January brought us unseasonably warm temperatures and lots of rain. The once-lovely snow turned first crusty and then punky and rotten. Heavy rains put a serious damper on hiking too—post-holing on soft snow, even on snowshoes, while getting totally drenched is conducive to grumbling and grousing and whining, but not to just staying home.
One little expedition went to a wet meadow fringed with a few million bent-over alders. This required lots of bending under, clambering over, and twisting around. Snowshoes often slid down under the bowed branches, tipping the hiker into sudden lurches and bad words. Curiously, there were no animal tracks or signs to be found, even though these abounded in many other places. We saw one shrike in the top of the scattered spruces. I did see one interesting alder: it had eight trunks, all of which had been snapped off at different times in the life of the tree, most recently by a snowstorm this winter. This tree says “Never, never give up!’ But we’d had enough of alder yoga, and we bailed out.
A few days later, we ventured into a snowy muskeg along the Eaglecrest road. Compared to the alder thickets, this was easy going and much livelier. Lots of porcupine and deer trails wandered about. A flock of crossbills chattered as they swept from one big conifer to another. We saw several eagles and three or four ravens, all flying uphill, and wondered what would draw them there. Many of the shore pines bore knobby infections of western gall rust. This fungus-relative does not kill pine branches by itself, but it gets a secondary infection by a different fungus that does kill the branches. We marveled at some of the tiny pines, no more than two feet tall, that nevertheless bore a cone or two. Small does not necessarily mean young for these trees; indeed, some of the little pines may be quite old. What is interesting is that a tree that is forced by conditions to grow very, very slowly still has some resources to devote to reproduction.
In the middle of January, we decided to look for a reported trail that leads to the top of Goat Hill. I don’t think we found it (but we now know better where to look). Undeterred, we bushwhacked our way up, toting snowshoes for use on the snow in the little muskegs at the top. Fortunately, this was a nice, partly sunny day (unlike almost all preceding days in the month), or else getting repeatedly whipped in the face by seemingly malevolent bushes all aimed at hikers going uphill, and stumbling through spiny devil’s club stems, or punching down through the punky snow into hidden rivulets might have discouraged us. Deer sign was evident all over the hill– tracks and scat and dwarf dogwoods neatly browsed by foraging deer, and their trails provided occasional help in negotiating the messy understory. We persevered and found the cluster of small muskegs at the top. Then the snowshoes earned their keep.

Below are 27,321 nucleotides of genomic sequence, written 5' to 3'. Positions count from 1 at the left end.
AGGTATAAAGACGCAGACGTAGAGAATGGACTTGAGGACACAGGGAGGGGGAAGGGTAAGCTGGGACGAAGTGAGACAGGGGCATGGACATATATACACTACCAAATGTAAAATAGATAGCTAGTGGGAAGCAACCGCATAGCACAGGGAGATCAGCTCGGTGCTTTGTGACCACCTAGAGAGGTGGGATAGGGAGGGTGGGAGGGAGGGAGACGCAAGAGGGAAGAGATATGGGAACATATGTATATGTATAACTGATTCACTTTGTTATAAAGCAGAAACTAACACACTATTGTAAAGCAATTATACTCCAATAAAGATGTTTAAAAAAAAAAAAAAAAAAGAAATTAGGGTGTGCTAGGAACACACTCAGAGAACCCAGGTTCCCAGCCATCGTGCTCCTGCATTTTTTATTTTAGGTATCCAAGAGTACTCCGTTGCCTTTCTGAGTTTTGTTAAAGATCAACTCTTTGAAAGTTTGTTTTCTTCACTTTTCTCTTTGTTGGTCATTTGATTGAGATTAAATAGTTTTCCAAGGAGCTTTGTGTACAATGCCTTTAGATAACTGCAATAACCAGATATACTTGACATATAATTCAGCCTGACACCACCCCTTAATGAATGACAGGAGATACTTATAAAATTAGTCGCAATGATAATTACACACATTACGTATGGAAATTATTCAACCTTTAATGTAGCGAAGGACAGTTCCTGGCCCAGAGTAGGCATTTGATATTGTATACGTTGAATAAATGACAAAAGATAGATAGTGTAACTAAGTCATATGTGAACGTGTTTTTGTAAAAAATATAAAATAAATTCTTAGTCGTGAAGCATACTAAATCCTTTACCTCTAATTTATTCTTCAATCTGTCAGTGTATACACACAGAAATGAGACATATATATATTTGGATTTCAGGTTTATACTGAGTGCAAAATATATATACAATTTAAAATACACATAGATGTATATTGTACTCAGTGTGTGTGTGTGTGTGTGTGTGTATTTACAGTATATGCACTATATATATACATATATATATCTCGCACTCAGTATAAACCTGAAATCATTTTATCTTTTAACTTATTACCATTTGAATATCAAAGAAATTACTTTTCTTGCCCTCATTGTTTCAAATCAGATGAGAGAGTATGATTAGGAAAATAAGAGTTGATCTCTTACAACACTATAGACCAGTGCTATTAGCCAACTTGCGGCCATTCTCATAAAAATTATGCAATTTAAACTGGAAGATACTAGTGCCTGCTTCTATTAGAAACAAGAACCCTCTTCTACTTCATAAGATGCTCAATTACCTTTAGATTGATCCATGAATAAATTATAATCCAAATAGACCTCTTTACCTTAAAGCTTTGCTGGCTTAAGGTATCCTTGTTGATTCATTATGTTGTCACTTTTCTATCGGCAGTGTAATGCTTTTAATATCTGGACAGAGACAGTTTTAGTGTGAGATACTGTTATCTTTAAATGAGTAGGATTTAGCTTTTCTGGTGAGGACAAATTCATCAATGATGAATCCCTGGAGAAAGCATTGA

By the time we reached the top, we didn’t have time to explore all the little muskegs, but in the biggest one we found several things of interest. Porcupines had recently gnawed on hemlock bark, and we found partly chewed spruce twigs they’d dropped. There were old footprints of a bear and of a large canid (wolf, or maybe dog). A low, rocky ridge wound through the middle of the muskeg, and here I found some nice red lingonberries, slightly shriveled but still tasty. The miniature gardens of mosses and lichens were gorgeous. One such mini-garden on a broken snag held sodden body feathers, stripped off a hapless bird by a hungry raptor that perched there to get at the meat of its prey.
Too short a time on top of the hill! There would have been more to be found in this un-trafficked place. But we bushwhacked our way down—much easier than going up, since the bushes aren’t out to get you. After this little junket, the creaky old bod knew it had been somewhere…